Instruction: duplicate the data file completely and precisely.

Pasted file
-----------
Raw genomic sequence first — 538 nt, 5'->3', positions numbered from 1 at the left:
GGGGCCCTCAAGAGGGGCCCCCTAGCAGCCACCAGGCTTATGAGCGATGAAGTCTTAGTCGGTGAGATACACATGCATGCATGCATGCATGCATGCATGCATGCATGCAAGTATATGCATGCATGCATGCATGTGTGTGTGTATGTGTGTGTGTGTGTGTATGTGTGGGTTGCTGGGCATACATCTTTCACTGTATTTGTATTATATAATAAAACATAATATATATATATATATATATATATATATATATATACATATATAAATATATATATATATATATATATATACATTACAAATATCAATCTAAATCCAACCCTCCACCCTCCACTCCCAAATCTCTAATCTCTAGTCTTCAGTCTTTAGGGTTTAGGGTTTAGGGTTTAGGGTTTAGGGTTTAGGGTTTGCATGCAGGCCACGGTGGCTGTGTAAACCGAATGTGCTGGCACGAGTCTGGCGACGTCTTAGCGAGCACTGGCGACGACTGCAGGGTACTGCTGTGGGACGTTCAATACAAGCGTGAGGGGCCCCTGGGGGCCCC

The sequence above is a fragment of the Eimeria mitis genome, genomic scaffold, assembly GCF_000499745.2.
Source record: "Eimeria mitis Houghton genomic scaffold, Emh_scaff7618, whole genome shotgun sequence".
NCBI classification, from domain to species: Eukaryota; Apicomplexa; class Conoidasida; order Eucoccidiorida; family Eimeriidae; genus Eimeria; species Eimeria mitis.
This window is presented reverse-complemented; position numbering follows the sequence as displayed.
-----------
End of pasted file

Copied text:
Raw genomic sequence first — 538 nt, 5'->3', positions numbered from 1 at the left:
GGGGCCCTCAAGAGGGGCCCCCTAGCAGCCACCAGGCTTATGAGCGATGAAGTCTTAGTCGGTGAGATACACATGCATGCATGCATGCATGCATGCATGCATGCATGCAAGTATATGCATGCATGCATGCATGTGTGTGTGTATGTGTGTGTGTGTGTGTATGTGTGGGTTGCTGGGCATACATCTTTCACTGTATTTGTATTATATAATAAAACATAATATATATATATATATATATATATATATATATATACATATATAAATATATATATATATATATATATATACATTACAAATATCAATCTAAATCCAACCCTCCACCCTCCACTCCCAAATCTCTAATCTCTAGTCTTCAGTCTTTAGGGTTTAGGGTTTAGGGTTTAGGGTTTAGGGTTTAGGGTTTGCATGCAGGCCACGGTGGCTGTGTAAACCGAATGTGCTGGCACGAGTCTGGCGACGTCTTAGCGAGCACTGGCGACGACTGCAGGGTACTGCTGTGGGACGTTCAATACAAGCGTGAGGGGCCCCTGGGGGCCCC

The sequence above is a fragment of the Eimeria mitis genome, genomic scaffold, assembly GCF_000499745.2.
Source record: "Eimeria mitis Houghton genomic scaffold, Emh_scaff7618, whole genome shotgun sequence".
NCBI classification, from domain to species: Eukaryota; Apicomplexa; class Conoidasida; order Eucoccidiorida; family Eimeriidae; genus Eimeria; species Eimeria mitis.
This window is presented reverse-complemented; position numbering follows the sequence as displayed.